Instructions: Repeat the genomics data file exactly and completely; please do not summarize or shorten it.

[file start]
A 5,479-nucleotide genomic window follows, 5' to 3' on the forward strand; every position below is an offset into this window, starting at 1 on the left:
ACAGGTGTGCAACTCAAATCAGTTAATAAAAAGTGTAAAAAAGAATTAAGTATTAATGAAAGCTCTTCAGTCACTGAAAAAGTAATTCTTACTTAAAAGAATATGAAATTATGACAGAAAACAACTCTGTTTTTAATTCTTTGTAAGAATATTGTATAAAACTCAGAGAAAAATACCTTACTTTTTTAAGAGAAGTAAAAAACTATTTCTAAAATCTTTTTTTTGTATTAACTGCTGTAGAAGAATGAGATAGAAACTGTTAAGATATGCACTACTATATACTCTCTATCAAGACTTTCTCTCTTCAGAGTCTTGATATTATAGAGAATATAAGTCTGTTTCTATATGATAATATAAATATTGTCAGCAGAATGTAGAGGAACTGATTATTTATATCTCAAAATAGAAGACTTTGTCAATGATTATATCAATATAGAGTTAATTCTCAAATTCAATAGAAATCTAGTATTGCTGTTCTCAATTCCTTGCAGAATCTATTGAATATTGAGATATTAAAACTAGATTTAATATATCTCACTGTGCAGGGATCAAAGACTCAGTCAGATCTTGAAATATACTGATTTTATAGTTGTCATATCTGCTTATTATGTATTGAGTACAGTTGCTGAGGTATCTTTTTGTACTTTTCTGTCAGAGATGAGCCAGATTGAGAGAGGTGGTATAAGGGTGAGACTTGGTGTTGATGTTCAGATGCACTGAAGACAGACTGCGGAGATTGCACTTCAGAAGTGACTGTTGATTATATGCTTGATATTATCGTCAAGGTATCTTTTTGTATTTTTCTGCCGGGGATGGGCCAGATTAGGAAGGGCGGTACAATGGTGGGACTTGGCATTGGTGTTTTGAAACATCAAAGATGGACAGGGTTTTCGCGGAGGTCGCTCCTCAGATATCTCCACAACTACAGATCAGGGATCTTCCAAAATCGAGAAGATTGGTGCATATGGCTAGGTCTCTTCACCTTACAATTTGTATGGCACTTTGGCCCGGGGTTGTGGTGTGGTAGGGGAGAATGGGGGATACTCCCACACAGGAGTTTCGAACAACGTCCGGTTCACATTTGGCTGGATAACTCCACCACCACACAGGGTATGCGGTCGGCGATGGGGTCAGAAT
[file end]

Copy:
A 5,479-nucleotide genomic window follows, 5' to 3' on the forward strand; every position below is an offset into this window, starting at 1 on the left:
ACAGGTGTGCAACTCAAATCAGTTAATAAAAAGTGTAAAAAAGAATTAAGTATTAATGAAAGCTCTTCAGTCACTGAAAAAGTAATTCTTACTTAAAAGAATATGAAATTATGACAGAAAACAACTCTGTTTTTAATTCTTTGTAAGAATATTGTATAAAACTCAGAGAAAAATACCTTACTTTTTTAAGAGAAGTAAAAAACTATTTCTAAAATCTTTTTTTTGTATTAACTGCTGTAGAAGAATGAGATAGAAACTGTTAAGATATGCACTACTATATACTCTCTATCAAGACTTTCTCTCTTCAGAGTCTTGATATTATAGAGAATATAAGTCTGTTTCTATATGATAATATAAATATTGTCAGCAGAATGTAGAGGAACTGATTATTTATATCTCAAAATAGAAGACTTTGTCAATGATTATATCAATATAGAGTTAATTCTCAAATTCAATAGAAATCTAGTATTGCTGTTCTCAATTCCTTGCAGAATCTATTGAATATTGAGATATTAAAACTAGATTTAATATATCTCACTGTGCAGGGATCAAAGACTCAGTCAGATCTTGAAATATACTGATTTTATAGTTGTCATATCTGCTTATTATGTATTGAGTACAGTTGCTGAGGTATCTTTTTGTACTTTTCTGTCAGAGATGAGCCAGATTGAGAGAGGTGGTATAAGGGTGAGACTTGGTGTTGATGTTCAGATGCACTGAAGACAGACTGCGGAGATTGCACTTCAGAAGTGACTGTTGATTATATGCTTGATATTATCGTCAAGGTATCTTTTTGTATTTTTCTGCCGGGGATGGGCCAGATTAGGAAGGGCGGTACAATGGTGGGACTTGGCATTGGTGTTTTGAAACATCAAAGATGGACAGGGTTTTCGCGGAGGTCGCTCCTCAGATATCTCCACAACTACAGATCAGGGATCTTCCAAAATCGAGAAGATTGGTGCATATGGCTAGGTCTCTTCACCTTACAATTTGTATGGCACTTTGGCCCGGGGTTGTGGTGTGGTAGGGGAGAATGGGGGATACTCCCACACAGGAGTTTCGAACAACGTCCGGTTCACATTTGGCTGGATAACTCCACCACCACACAGGGTATGCGGTCGGCGATGGGGTCAGAAT